I don't know if you know this about me, but I have a tendency to imagine the worst.  However, I recently realized that this isn't just me!  Apparently the human species is hard-wired to anticipate threats.  It's left-over vigilance from a time where predators ruled our existence and staying alive depended upon staying alert, wary, sharp, and careful.

My therapist brought this up in counter-argument to my dubious reaction to the power of positive thinking.  I see it working for many people, but I assumed that in order to feel positive, one must entirely ignore the negative.   Otherwise, it would be self-deceit, and that is one thing I cannot abide.

But what if the focus on positive thinking could simply be an effort to balance the scales between our evolutionary tendency to see the worst and a practiced skill at finding goodness?

As the first day of school approached, and my dread increased, I determined to think well of it.  And this is the kicker:

If I have the power to imagine the worst
I also have the power to imagine the best.

Instead of playing reruns of Bowie weeping as I walk out the door, what if I played reruns of her happily painting pictures, engaging with her teacher and sleeping peacefully during nap time?

It turns out I didn't need to worry.  That entire first week, I said goodbye happily (as they take their emotional cues from us) and she waved saying, "Mamma go to work."  No tears, no problems.

Well, other than the crazy person that has replaced my child. Preschool has aged her overnight.  More complete sentences, more surprising emotions, worse sleep (where I hear her yelling, "It's BOWIE'S!" for over an hour), and crazy mood swings.  She's transitioning into a new version of herself, and that's so scary for me.

Because I like my baby.  My sweet, observant, independent, intelligent, easy-going, compliant, quiet baby.

This replacement model scares me because, and here's the god-awful truth:
I'm afraid I won't like her.

Then I realized that being a Mom is all about embracing every personality change your child encounters.  They will be deeply influenced by their peers and environment, and I am there to guide her through her own self-making.  It will restrict her sense of self-determination and awareness if I am attached to an old version of Bowie.

But how do I do it? I have a hard enough time not grabbing on for dear life to older versions of MYself.  But the way to self-evolution is through the proper mourning of what was.  Just allow the grief.

Allow myself to be sad at loosing my baby.  Just feel it and feel it big.  She's watching how I handle grief, so maybe I could do it for her.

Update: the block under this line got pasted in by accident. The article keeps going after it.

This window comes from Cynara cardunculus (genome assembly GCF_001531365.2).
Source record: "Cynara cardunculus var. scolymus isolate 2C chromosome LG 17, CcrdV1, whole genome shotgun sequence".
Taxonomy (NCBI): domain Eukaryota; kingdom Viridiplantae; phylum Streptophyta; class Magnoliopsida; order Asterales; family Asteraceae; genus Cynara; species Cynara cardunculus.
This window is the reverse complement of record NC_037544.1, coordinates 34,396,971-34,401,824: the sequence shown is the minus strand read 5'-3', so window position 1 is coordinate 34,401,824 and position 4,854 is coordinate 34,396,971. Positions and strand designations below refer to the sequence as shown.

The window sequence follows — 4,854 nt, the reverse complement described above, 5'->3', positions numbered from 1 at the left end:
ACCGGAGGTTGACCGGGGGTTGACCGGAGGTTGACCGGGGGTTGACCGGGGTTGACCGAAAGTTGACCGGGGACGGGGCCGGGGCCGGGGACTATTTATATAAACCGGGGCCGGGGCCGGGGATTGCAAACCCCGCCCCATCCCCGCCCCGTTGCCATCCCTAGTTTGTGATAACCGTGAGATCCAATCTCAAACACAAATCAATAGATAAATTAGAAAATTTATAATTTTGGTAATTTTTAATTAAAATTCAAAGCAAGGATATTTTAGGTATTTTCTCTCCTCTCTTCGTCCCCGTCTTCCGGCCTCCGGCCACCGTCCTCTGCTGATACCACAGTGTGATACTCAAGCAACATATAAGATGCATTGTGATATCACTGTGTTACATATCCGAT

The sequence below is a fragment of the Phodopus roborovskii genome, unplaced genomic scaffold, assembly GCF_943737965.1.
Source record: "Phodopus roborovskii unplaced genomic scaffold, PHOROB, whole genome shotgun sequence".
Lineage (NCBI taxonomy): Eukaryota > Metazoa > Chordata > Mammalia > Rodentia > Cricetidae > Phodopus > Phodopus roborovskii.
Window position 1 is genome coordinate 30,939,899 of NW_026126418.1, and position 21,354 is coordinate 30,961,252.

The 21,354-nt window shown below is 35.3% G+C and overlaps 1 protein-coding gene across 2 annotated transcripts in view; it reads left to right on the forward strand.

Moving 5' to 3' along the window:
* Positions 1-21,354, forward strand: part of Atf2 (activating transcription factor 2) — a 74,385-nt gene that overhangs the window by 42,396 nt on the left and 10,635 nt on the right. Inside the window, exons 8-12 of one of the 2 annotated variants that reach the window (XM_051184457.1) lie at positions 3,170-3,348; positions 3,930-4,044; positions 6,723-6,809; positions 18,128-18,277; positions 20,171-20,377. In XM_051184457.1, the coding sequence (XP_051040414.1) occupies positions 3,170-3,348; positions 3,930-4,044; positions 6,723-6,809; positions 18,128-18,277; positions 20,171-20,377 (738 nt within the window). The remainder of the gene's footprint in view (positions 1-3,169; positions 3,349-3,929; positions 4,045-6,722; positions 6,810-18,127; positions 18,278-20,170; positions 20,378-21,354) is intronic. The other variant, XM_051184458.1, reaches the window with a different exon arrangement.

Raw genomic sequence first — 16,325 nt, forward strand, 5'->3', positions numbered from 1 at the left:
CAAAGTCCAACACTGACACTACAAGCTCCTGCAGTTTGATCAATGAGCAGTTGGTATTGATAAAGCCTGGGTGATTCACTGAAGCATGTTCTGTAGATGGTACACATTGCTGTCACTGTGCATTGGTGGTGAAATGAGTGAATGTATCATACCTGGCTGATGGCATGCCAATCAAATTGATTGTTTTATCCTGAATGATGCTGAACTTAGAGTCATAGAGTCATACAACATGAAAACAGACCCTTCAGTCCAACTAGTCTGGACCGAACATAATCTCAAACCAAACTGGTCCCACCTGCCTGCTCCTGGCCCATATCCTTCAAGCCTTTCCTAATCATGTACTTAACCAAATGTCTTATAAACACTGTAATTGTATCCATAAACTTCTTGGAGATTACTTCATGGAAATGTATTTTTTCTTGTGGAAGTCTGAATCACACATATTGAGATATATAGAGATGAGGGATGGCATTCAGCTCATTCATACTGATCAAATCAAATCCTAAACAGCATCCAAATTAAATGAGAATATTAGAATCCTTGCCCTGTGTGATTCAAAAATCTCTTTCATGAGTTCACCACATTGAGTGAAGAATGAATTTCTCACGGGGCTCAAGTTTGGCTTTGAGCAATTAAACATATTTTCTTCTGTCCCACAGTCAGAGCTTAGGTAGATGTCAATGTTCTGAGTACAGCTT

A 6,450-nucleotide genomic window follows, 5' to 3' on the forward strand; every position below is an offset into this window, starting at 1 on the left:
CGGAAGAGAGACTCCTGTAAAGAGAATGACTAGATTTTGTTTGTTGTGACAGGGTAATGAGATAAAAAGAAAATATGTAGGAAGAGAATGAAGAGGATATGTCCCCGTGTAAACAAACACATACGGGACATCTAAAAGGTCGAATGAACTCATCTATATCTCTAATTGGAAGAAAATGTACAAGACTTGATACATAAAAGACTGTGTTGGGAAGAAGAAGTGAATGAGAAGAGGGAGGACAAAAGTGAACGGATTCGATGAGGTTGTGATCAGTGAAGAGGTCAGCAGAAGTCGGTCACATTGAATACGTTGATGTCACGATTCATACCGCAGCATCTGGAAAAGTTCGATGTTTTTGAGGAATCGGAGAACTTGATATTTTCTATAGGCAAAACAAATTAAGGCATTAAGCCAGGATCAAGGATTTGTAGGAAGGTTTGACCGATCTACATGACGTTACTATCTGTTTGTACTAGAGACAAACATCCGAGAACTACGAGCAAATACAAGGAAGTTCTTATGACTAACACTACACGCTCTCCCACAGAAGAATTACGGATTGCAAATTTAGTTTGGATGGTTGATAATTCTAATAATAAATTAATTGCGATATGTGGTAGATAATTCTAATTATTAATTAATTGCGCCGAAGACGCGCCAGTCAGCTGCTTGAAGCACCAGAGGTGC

But the second week of school.  Oh weary heart.  Every single day she's been upset.  Yesterday and today, she had to be pried off my legs and I had to leave with the image of Bowie reaching for me, mouth agape with cry so big it couldn't be released yet, and the feeling of my heart choking me.

Bowie at school this week. I picked her up and she didn't want to leave.

Yesterday, it ruined my entire morning.  Though I tried hard to visualize her having a great time, the image of her in grief affected me for hours.  I was more prepared for it today, but it was even worse.  I stood outside the classroom for the longest 5 min of my life (determined to have a new image to stew on for the morning, an image of her happily schooling).  As she wined down, I left.

Then I lost it.  Like royally, surprising my own self. As I took deep breaths and tried to calm myself, I realized that I was in grief too. Perhaps, just like Bowie, I needed to let it out.  I needed to not be pawed at or distracted.  I just needed to feel it.

So I cried the whole way home, I cried when I saw Joel, I cried when I made myself a cinnamon roll, I cried when I sat down to my computer.  I let the tears be grief instead of letting them spin into fears of Bowie feeling abandoned or alone.

Then I read this.
(Parents: the single-most helpful blog I've read about parenting toddlers.)

"When the children in our care are grieving a loss, our job is to facilitate that loss and simply let them grieve. Infants demonstrate the authentic expression of their feelings when given the opportunity. If we can give them the space and time to express painful feelings instead of arresting their cries, and if we can steady ourselves to work through our own discomfort, then our children can be reassured that their true responses are accepted and appropriate. Children thus can continue to experience loss naturally, learn to deal with loss capably, and know that loss is survivable."